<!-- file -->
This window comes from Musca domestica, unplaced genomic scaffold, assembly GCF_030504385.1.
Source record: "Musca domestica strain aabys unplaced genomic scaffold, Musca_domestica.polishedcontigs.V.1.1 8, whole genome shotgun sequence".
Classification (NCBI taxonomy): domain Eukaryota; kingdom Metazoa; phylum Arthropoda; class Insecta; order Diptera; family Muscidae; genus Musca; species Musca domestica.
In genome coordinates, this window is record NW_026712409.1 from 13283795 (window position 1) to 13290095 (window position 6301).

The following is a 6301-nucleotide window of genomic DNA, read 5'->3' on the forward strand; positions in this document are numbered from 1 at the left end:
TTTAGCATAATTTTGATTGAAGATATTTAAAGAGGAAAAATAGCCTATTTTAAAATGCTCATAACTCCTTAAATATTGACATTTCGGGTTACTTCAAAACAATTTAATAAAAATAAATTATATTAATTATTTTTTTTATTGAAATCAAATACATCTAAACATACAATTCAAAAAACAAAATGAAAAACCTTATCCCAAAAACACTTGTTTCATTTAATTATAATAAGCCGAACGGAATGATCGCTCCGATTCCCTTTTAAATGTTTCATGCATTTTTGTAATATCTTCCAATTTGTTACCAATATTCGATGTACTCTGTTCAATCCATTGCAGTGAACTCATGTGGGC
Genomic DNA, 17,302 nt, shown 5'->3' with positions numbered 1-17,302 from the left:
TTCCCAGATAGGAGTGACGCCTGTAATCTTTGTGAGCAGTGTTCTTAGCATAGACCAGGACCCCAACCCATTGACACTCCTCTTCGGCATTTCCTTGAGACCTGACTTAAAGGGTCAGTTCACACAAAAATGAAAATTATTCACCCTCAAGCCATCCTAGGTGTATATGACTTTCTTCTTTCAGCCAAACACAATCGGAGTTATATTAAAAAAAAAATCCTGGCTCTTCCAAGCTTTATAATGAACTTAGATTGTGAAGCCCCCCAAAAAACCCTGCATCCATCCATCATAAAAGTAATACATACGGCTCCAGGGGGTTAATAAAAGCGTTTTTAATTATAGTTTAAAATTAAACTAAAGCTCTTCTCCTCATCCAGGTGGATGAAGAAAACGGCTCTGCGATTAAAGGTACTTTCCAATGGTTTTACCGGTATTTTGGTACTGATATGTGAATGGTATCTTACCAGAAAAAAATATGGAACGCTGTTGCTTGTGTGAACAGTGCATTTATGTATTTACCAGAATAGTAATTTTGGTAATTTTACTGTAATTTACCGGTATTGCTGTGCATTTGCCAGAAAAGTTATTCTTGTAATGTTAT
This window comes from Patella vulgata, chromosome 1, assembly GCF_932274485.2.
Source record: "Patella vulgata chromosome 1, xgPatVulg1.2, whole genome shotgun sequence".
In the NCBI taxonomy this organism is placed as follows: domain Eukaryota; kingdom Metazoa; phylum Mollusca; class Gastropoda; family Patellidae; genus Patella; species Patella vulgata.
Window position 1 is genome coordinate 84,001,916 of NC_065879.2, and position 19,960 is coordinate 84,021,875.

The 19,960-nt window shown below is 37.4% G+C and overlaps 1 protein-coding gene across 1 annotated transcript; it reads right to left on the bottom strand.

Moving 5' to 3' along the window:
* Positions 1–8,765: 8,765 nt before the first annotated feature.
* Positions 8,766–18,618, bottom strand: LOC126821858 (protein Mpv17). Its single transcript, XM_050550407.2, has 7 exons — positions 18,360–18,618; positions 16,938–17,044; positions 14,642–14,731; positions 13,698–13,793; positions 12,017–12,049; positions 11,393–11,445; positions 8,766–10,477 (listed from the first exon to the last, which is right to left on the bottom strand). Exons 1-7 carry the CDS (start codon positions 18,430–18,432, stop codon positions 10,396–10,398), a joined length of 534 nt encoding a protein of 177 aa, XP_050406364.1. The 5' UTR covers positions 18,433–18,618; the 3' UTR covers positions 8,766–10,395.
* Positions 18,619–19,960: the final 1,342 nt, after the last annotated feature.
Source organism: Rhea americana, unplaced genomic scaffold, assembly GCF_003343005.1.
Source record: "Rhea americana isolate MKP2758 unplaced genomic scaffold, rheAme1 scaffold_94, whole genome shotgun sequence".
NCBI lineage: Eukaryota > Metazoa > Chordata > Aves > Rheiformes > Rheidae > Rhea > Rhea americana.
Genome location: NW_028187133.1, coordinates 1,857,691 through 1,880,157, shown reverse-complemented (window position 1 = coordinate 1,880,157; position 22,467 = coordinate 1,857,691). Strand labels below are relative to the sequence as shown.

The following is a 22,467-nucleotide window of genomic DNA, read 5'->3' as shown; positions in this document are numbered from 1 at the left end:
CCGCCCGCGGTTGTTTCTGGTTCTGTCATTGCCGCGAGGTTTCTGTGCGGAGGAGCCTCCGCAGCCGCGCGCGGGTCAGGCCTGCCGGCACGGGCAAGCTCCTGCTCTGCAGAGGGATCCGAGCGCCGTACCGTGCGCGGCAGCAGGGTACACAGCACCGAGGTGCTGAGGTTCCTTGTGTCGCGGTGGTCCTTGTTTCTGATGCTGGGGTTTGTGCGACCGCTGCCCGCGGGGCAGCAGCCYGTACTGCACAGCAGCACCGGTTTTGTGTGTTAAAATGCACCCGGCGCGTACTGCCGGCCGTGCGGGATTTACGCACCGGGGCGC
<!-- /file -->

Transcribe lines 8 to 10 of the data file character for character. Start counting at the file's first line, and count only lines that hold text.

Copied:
TTCCCAGATAGGAGTGACGCCTGTAATCTTTGTGAGCAGTGTTCTTAGCATAGACCAGGACCCCAACCCATTGACACTCCTCTTCGGCATTTCCTTGAGACCTGACTTAAAGGGTCAGTTCACACAAAAATGAAAATTATTCACCCTCAAGCCATCCTAGGTGTATATGACTTTCTTCTTTCAGCCAAACACAATCGGAGTTATATTAAAAAAAAAATCCTGGCTCTTCCAAGCTTTATAATGAACTTAGATTGTGAAGCCCCCCAAAAAACCCTGCATCCATCCATCATAAAAGTAATACATACGGCTCCAGGGGGTTAATAAAAGCGTTTTTAATTATAGTTTAAAATTAAACTAAAGCTCTTCTCCTCATCCAGGTGGATGAAGAAAACGGCTCTGCGATTAAAGGTACTTTCCAATGGTTTTACCGGTATTTTGGTACTGATATGTGAATGGTATCTTACCAGAAAAAAATATGGAACGCTGTTGCTTGTGTGAACAGTGCATTTATGTATTTACCAGAATAGTAATTTTGGTAATTTTACTGTAATTTACCGGTATTGCTGTGCATTTGCCAGAAAAGTTATTCTTGTAATGTTAT
This window comes from Patella vulgata, chromosome 1, assembly GCF_932274485.2.
Source record: "Patella vulgata chromosome 1, xgPatVulg1.2, whole genome shotgun sequence".